She was not wearing helmet when she was flung going down a winding slope
Sujin Thomas, Straits Times 10 Sep 08;
THE death of a woman who was flung off her bicycle on Pulau Ubin has highlighted Singaporeans' tendency to skip wearing safety helmets while cycling.
The owner of Yen Fa Bicycle Rental on the island, who gave his name as Mr Sit, said when Mr Tiew Sin Keng, 44, turned up with his family of six on Sunday to rent four bicycles, including two tandem bikes, 'they didn't ask to rent helmets and I didn't offer them either'.
Each helmet costs $2 to rent for an entire day. Despite this low cost, only two in every 100 of his customers ask to rent them along with the bicycles.
Mr Sit, who has 50 bicycles and 10 helmets for rent, said: 'They don't like to wear helmets because they say that they are uncomfortable.'
Mr Tiew confirmed that the shop did not ask whether his family wanted to rent helmets.
His wife, Madam Lee Yan Inn, 41, was on one of the tandem bicycles with their daughter aged 15. They were then going down a winding slope along Jalan Wat Siam, which has an unmarked hump at its foot.
The family's lead rider, Madam Lee's mother, made it down the slope and over the hump safely at low speed.
But Madam Lee and her daughter, who were next, shot down the incline.
Mr Tiew said the hump might have stopped the bike suddenly and flung them off, or that his wife might have braked too hard, throwing her and their daughter off.
Madam Lee died at Changi General Hospital 11 hours later. Their daughter escaped with bruises.
Senior Parliamentary Secretary (Community Development, Youth and Sports) Teo Ser Luck, himself an avid cyclist and triathlete, said cyclists should wear helmets for safety - even when riding short distances.
He said a helmet saved him from serious injury two years ago when he was riding in a tight convoy with five others along Upper Thomson Road. His front wheel clipped the rear wheel of another bicycle and he fell, but 'I was fine because I was wearing a helmet'.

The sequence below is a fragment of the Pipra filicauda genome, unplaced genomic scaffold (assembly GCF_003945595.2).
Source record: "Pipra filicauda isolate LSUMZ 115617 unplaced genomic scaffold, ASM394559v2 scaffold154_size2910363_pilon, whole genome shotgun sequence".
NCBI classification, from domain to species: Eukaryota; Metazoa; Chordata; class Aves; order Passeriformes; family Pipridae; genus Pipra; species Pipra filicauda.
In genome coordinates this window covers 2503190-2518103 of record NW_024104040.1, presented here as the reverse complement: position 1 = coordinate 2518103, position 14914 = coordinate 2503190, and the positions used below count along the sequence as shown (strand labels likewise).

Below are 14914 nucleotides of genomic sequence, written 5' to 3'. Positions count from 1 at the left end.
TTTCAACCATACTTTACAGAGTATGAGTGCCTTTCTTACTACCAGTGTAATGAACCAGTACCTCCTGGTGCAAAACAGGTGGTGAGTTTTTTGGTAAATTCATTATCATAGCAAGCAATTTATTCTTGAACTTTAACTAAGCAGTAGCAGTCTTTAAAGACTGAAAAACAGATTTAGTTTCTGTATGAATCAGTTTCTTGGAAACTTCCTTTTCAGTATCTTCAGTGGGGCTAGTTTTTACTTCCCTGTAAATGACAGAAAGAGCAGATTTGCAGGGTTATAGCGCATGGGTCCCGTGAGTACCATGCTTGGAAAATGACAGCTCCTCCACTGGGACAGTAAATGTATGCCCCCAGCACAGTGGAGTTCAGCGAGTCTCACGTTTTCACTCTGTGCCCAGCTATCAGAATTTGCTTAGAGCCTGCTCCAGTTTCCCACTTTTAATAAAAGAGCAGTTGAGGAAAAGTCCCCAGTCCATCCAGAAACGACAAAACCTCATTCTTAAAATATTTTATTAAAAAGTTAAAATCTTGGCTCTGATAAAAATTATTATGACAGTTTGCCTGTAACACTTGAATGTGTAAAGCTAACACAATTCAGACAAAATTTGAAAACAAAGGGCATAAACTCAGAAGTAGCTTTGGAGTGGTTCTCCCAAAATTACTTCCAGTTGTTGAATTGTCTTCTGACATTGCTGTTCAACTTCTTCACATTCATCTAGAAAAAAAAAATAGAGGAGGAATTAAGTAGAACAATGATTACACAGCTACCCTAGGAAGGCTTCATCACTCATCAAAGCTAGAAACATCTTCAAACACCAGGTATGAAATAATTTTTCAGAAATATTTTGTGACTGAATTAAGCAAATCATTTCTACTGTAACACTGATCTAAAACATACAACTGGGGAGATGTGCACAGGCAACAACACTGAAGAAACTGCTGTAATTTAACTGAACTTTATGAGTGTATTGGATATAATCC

He said a friend who fell the same way was also unscathed but his helmet took the impact and cracked.
Depending on the brand, helmets cost upwards of $100 each.
That stretch of road where Madam Lee died is a known accident spot. Other bicycle rental businesses on the island said four accidents happen there every month.
A Land Transport Authority spokesman said that, aside from the usual warning signs like 'Slow' or 'Bend Ahead', additional signs saying 'Caution Steep Slope' have been put up along Jalan Wat Siam.
The president of the Singapore Amateur Cycling Association Victor Yew said that when going down slopes, cyclists should brake gently on their rear wheels.
'If you slam on the front-wheel brakes only, the momentum will cause the bike to flip over,' he said.
For Mr Tiew, tips like these are moot.
He said he would insist that his three children wear protective gear when cycling, but with the memory of how his wife has died, he added: 'I don't think I will cycle ever again.'
Tragedy on Ubin
MUM OF THREE FALLS OFF BIKE AND DIES ON FAMILY OUTING
Grieving dad, daughter say they'll never cycle again
Chong Shin Yen, The New Paper 10 Sep 08;
A FAMILY outing to Pulau Ubin on Sunday will be Mr Tiew Sin Keng's last.
The 44-year-old technician has also sworn never to ride a bicycle again. He said it will bring back memories that are too painful.
Mr Tiew's wife, Madam Lee Yan Inn, 41, died after she was flung off her bicycle at Pulau Ubin.
The housewife was on a tandem bicycle with her teenage daughter when she lost control of the bike while going down a steep slope.
Mr Tiew could only watch, helpless and horrified, as the tragedy unfolded before him on Sunday afternoon.
Madam Lee hit her head and lost consciousness. She was rushed to hospital, but died 11 hours later.
Mr Tiew, 44, who was riding behind them at the time, said the accident had happened in a flash.